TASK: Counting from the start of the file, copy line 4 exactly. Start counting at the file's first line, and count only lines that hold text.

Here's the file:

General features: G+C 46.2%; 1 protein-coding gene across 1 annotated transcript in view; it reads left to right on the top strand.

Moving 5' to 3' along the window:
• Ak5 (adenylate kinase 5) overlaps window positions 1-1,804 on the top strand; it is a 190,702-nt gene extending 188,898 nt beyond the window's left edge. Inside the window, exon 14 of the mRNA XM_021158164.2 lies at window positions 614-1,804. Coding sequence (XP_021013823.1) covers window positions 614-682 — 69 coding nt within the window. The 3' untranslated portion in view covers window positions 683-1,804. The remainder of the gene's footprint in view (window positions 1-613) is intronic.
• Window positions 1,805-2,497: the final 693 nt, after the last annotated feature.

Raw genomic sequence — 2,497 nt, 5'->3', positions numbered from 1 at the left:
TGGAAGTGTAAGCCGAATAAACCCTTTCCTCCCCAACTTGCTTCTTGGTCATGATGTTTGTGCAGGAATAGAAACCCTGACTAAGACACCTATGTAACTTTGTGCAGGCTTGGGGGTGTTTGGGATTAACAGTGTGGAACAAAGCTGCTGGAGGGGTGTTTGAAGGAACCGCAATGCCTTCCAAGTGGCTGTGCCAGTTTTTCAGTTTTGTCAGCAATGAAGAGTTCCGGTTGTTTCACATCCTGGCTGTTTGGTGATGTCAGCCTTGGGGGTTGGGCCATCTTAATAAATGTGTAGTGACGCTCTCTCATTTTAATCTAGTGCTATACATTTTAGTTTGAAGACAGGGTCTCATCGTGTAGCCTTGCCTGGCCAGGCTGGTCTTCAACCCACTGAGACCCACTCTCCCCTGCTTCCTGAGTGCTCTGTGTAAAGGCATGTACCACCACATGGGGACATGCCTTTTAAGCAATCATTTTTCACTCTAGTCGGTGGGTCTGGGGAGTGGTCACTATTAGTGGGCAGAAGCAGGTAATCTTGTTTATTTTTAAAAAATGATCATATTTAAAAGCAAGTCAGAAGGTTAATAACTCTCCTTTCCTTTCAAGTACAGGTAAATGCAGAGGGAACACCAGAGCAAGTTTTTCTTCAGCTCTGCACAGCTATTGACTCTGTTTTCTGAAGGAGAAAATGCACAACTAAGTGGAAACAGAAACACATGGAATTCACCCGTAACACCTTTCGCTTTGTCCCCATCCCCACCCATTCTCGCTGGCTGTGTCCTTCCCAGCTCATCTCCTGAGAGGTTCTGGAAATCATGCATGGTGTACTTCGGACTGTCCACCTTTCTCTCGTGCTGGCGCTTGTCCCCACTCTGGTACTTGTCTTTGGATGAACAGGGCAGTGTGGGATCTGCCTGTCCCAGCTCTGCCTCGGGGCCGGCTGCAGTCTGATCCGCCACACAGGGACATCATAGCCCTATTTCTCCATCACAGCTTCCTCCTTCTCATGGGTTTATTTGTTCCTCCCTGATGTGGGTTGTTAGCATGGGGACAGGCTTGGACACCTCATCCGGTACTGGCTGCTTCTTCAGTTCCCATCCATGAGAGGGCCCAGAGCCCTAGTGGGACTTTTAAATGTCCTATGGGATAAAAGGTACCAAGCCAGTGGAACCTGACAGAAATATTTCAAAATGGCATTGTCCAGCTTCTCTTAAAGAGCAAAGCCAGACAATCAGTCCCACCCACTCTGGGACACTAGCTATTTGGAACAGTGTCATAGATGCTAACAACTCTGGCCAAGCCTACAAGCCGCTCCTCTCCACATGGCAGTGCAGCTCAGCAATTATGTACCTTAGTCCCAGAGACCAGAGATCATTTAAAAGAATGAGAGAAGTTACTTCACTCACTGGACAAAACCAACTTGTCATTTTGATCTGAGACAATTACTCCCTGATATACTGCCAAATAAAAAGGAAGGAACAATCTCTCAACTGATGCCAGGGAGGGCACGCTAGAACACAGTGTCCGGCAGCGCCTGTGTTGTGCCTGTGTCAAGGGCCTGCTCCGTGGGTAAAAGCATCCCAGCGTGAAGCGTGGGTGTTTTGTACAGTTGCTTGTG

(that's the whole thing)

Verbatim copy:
• Window positions 1,805-2,497: the final 693 nt, after the last annotated feature.